"So how are you and T'Pol really doing, Trip?" he asked softly. His old friend gave him something of a surprised look and Jon smiled. "No bullshit."
"No bullshit?" Trip grinned; it had been something A.G. had said all the time back in the days of the NX-Alpha. "We're doing fine, sir." Tucker's amusement dissolved and he narrowed his eyes. "You asking as Jon or as Commodore Archer?"
"As Jon," he replied. He gave Trip another smile. "I'm just concerned, that's all." For a moment, Archer hesitated, wondering if he should ask about the bond or mention his own fears about what it meant for his friend. In the end, he retreated into official business; Trip was an adult and could make his own decisions. "Off the record, Starfleet Command is still a little ... concerned about chain of command issues." Tucker nodded.
"So are we," he said with a sigh as he ran his fingers through his hair. "We're tryin' to be discreet, but pretty much the entire crew knows where she's sleepin'." He shot Jon a disgruntled look. "Wouldn't be a problem if you hadn't promoted Stiles."
"T'Pol wanted me to make him First Officer." Trip shifted in place. "Had me convinced too. It wouldn't have solved all of the problems ..."
"Just most of them," Archer finished. They stood in silence for a moment, both keeping an eye on the ECA representatives. "Command will probably look the other way while the war's going on, Trip." He gave Tucker a cautious look. "After that, I can't promise anything." Trip frowned. "They may decide to give you different duty stations."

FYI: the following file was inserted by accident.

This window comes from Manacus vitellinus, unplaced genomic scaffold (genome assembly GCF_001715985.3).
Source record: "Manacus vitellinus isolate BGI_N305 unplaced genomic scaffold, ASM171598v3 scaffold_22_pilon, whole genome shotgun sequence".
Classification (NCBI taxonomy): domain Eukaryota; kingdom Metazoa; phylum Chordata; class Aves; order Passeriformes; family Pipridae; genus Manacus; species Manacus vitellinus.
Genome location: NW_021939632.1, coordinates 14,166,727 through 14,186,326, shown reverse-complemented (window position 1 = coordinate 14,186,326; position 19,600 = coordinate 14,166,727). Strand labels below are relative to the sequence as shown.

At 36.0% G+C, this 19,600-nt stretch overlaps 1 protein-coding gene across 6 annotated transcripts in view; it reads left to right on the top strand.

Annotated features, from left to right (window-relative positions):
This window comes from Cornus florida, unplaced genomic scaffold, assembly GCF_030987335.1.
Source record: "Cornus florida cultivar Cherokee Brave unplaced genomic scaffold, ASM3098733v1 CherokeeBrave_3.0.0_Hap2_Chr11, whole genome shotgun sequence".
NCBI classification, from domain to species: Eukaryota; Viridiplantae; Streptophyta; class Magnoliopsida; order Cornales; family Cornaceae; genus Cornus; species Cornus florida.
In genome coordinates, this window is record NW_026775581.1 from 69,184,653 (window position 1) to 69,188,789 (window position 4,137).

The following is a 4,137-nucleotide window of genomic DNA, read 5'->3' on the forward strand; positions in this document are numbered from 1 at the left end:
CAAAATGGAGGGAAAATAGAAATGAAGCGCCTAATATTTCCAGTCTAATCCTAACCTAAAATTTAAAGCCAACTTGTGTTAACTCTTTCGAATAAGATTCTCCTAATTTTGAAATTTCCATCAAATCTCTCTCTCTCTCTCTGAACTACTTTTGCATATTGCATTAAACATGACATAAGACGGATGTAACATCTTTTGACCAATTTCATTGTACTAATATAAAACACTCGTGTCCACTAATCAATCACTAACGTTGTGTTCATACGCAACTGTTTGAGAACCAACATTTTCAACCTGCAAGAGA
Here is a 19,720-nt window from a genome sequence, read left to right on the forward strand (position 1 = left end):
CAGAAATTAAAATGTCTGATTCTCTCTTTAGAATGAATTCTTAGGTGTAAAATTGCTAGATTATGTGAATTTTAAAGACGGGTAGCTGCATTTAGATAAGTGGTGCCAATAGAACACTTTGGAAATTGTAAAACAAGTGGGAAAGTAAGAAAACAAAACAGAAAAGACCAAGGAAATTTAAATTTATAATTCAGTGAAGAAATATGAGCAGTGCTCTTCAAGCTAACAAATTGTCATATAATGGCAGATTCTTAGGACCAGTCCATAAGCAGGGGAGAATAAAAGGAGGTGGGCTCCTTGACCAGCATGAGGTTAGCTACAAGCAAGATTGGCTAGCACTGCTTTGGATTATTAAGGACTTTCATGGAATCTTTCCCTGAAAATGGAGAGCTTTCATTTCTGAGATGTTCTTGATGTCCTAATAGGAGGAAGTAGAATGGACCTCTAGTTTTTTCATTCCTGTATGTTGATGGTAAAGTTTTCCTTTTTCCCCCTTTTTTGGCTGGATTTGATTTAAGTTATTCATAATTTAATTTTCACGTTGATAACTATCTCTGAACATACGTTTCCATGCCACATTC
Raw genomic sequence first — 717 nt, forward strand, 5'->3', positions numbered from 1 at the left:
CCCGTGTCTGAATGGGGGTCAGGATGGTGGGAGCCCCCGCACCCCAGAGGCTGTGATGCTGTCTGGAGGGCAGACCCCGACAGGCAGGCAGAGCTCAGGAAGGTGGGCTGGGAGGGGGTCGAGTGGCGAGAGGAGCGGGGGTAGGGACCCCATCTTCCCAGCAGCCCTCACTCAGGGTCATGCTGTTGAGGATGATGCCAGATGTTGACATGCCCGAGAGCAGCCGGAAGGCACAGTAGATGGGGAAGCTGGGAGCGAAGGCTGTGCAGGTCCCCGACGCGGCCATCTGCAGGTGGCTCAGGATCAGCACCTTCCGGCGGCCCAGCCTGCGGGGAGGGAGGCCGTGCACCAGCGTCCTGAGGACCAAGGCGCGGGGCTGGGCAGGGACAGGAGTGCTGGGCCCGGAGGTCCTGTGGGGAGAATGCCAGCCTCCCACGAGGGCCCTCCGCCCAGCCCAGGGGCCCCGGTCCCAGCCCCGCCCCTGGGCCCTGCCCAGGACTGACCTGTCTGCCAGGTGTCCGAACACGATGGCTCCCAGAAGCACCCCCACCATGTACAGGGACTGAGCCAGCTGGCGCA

"We've discussed that possibility." Tucker's words were flat and utterly without emotion, so Vulcan-like that he hardly sounded like himself. Archer gave his old friend a look, recognizing the unspoken meaning at once: T'Pol and Trip would leave Starfleet if faced with being separated. He gave Trip a tight smile, letting his eyes communicate his understanding and his acceptance of that fact. For a long moment, they stood quietly, an easy companionable silence that Jon realized he had missed more than he had realized. Of their own volition, his eyes drifted back to the ECA group and he made a decision.
It was time to clear the air.
With a confident air, he approached the group, Trip a step behind and to the right of him. As he neared them, the Boomers ended their muted discussion and turned to face him, faces going blank. Mayweather took a half step forward, effectively putting himself at their front and forcing Jon to interact directly with him, which was fine with Archer.
That was what he wanted to do anyway.